When it comes to dog shows dominated by dignified terriers and prancing poodles, you can’t blame a bulldog for walking into the show ring with a furrowed brow and that “sourmug” face.
The odds are often stacked against this jowly, low-slung breed.
But Philadelphia-area native Kara Gordon is a lifelong Eagles fan. She knows a thing or two about underdogs.
On Thursday, Gordon’s 60-pound bulldog, Thor, was introduced to a television audience of approximately 20 million people, taking Best in Show at the Kennel Club of Philadelphia’s National Dog Show.
The 2,080-entry, 196-breed competition was held on Nov. 16 and 17 at the Philadelphia Expo Center in Oaks, Montgomery County, but the results were not publicly announced until it aired after the Thanksgiving Day parade.
“I’m absolutely thrilled. It’s a dream come true for us,” said Gordon, an attorney and former Society Hill resident who graduated from Abington High School and Villanova Law School.
Thor, a 2½-year-old white-and-tan bulldog who was born in Lima, Peru, had his work cut out for him at the competition. But he thrived in the spotlight, waddling playfully across the blue carpet, his jowls flapping like a canine reincarnation of Winston Churchill out for a jog.
He captured the hearts of the crowd — and the on-air commentators.
“Sometimes, up against an Afghan or some beautiful furry thing, it can be tough,” Gordon said of bulldogs. “But Thor is so structurally sound, when he moves — it’s funny to imagine, but he sort of walks on air. Even when I walk him at home just around the corner, he walks like he’s in the show ring.”
David Frei, an American Kennel Club-licensed judge and expert analyst for NBC during the Philadelphia dog show, said Thor is now among the favorites to win the Westminster Kennel Club Dog Show title at Madison Square Garden in New York City in February.
“What makes it tough on a dog like Thor is when you put him in the ring with an Irish setter that’s big and pretty and flashes around the ring,” Frei said in an interview. “You got to make it look like you’re happy to be out there and own the ground you stand under. It’s about showmanship at the end.”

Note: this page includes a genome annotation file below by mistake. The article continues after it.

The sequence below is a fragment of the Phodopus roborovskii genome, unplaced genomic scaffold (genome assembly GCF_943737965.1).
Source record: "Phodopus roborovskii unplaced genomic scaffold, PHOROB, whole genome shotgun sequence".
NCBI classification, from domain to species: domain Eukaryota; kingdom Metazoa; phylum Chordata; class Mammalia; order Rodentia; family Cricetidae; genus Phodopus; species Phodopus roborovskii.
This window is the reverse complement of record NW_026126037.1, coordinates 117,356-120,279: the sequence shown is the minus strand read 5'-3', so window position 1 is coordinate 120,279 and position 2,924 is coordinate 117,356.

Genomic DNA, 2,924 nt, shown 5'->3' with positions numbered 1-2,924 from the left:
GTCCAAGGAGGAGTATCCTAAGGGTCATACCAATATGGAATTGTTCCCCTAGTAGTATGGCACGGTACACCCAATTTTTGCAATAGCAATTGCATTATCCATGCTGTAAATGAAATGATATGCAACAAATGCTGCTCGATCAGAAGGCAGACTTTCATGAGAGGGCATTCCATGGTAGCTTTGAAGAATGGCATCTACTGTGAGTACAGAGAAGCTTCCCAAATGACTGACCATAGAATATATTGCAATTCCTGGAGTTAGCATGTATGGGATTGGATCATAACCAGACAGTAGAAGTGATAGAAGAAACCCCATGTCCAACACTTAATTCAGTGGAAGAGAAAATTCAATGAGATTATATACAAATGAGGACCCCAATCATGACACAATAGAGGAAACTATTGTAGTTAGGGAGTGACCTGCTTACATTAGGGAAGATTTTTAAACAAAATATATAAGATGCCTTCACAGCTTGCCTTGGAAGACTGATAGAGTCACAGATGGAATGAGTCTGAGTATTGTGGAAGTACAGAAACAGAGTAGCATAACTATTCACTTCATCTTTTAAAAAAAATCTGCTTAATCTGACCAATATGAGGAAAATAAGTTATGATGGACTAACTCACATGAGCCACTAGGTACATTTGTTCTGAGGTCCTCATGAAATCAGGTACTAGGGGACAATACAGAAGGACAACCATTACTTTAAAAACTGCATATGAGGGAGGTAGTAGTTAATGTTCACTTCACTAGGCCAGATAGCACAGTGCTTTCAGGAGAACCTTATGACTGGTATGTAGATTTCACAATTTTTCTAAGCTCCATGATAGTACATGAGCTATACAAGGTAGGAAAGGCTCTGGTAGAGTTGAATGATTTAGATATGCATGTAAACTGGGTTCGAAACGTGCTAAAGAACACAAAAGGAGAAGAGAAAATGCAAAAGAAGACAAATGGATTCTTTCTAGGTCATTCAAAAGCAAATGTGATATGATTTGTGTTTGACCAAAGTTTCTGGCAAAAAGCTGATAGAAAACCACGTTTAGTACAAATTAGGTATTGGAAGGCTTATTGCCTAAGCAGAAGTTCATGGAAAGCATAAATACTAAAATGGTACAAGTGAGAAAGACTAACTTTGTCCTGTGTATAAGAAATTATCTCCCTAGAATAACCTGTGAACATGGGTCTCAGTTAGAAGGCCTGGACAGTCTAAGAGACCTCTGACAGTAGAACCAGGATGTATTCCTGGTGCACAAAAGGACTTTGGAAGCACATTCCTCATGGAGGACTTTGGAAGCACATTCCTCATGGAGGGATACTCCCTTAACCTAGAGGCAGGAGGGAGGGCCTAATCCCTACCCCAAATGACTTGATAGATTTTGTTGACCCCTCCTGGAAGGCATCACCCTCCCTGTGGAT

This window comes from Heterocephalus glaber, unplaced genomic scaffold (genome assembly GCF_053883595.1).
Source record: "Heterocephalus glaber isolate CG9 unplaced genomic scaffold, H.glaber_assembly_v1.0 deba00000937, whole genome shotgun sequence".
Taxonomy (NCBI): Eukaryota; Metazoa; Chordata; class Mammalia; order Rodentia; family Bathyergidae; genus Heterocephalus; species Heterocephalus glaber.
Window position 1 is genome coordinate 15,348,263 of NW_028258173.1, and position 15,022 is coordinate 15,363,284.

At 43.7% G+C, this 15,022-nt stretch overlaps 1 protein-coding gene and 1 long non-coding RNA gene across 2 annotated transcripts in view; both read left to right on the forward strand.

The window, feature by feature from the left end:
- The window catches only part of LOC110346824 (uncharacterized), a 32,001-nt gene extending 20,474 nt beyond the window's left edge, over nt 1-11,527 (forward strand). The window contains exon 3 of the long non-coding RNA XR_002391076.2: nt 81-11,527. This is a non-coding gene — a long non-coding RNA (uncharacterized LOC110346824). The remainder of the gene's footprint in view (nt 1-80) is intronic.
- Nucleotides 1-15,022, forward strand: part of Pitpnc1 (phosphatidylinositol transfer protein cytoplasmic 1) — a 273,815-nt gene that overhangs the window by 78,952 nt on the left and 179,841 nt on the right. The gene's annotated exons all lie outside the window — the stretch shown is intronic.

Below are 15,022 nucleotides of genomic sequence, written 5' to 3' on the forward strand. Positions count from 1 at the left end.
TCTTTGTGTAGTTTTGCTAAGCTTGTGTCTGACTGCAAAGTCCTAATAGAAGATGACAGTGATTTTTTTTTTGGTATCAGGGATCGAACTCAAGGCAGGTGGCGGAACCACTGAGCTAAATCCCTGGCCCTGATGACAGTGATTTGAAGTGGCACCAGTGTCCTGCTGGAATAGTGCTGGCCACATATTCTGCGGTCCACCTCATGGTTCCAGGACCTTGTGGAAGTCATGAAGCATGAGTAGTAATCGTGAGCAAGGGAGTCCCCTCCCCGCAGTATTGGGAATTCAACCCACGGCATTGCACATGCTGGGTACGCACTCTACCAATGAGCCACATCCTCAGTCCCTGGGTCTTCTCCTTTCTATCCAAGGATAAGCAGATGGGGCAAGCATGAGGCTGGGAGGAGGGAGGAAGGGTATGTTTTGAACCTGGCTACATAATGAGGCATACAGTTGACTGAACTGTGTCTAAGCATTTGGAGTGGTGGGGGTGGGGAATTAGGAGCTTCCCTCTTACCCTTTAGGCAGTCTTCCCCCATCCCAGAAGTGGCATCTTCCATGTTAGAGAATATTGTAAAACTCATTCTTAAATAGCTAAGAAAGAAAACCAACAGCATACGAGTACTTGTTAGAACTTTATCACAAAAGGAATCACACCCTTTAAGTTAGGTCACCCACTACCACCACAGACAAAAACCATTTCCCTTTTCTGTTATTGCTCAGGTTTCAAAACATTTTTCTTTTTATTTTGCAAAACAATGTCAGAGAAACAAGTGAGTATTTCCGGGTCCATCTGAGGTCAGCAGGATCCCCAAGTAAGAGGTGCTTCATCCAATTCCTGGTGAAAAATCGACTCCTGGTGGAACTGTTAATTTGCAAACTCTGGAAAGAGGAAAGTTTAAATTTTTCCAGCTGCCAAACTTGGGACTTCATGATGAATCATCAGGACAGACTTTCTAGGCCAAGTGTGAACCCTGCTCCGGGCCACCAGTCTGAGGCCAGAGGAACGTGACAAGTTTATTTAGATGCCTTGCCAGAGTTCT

Frei said Thor, who came into the competition with seven prior Bests in Show, lived up to his name.
“I hadn’t seen Thor before in person,” Frei said. “I liked him from outside the ring. Then when I put my hands on him in the ring after his win, I loved him. He’s a beautiful hunk of a dog and has a great temperament. He moves in a special way that we rarely see in a bulldog. He’s got a lot of things going for him.”
Thor’s handler, Eduardo Paris, a native of Peru, described Thor as a “sweet dog and very athletic.”
“You should see how high he can jump,” Paris said. “He loves to play with his kennel mate Chihuahuas, and he has beautiful construction. I think that’s why he won.”
Gordon, a compliance lawyer for the oil and gas company Baker Hughes, lives in Houston. She had previously lived in Philadelphia while working for Rohm & Haas. She was in Dubai during the dog show, so she didn’t get to see Thor’s performance until it was televised Thursday.
For about 15 years, she rescued bulldogs in Philadelphia and South Jersey.
“I would take in the three-legged, diabetic, blind or deaf dogs,” Gordon said.
She later got into purebred bulldogs and began looking into dog shows. Now, her dog is the No. 1-ranked bulldog in the country.
“He’s a funny, charming, lovable dog and people react to him,” Gordon said of Thor. “I guess that’s why he had the edge.”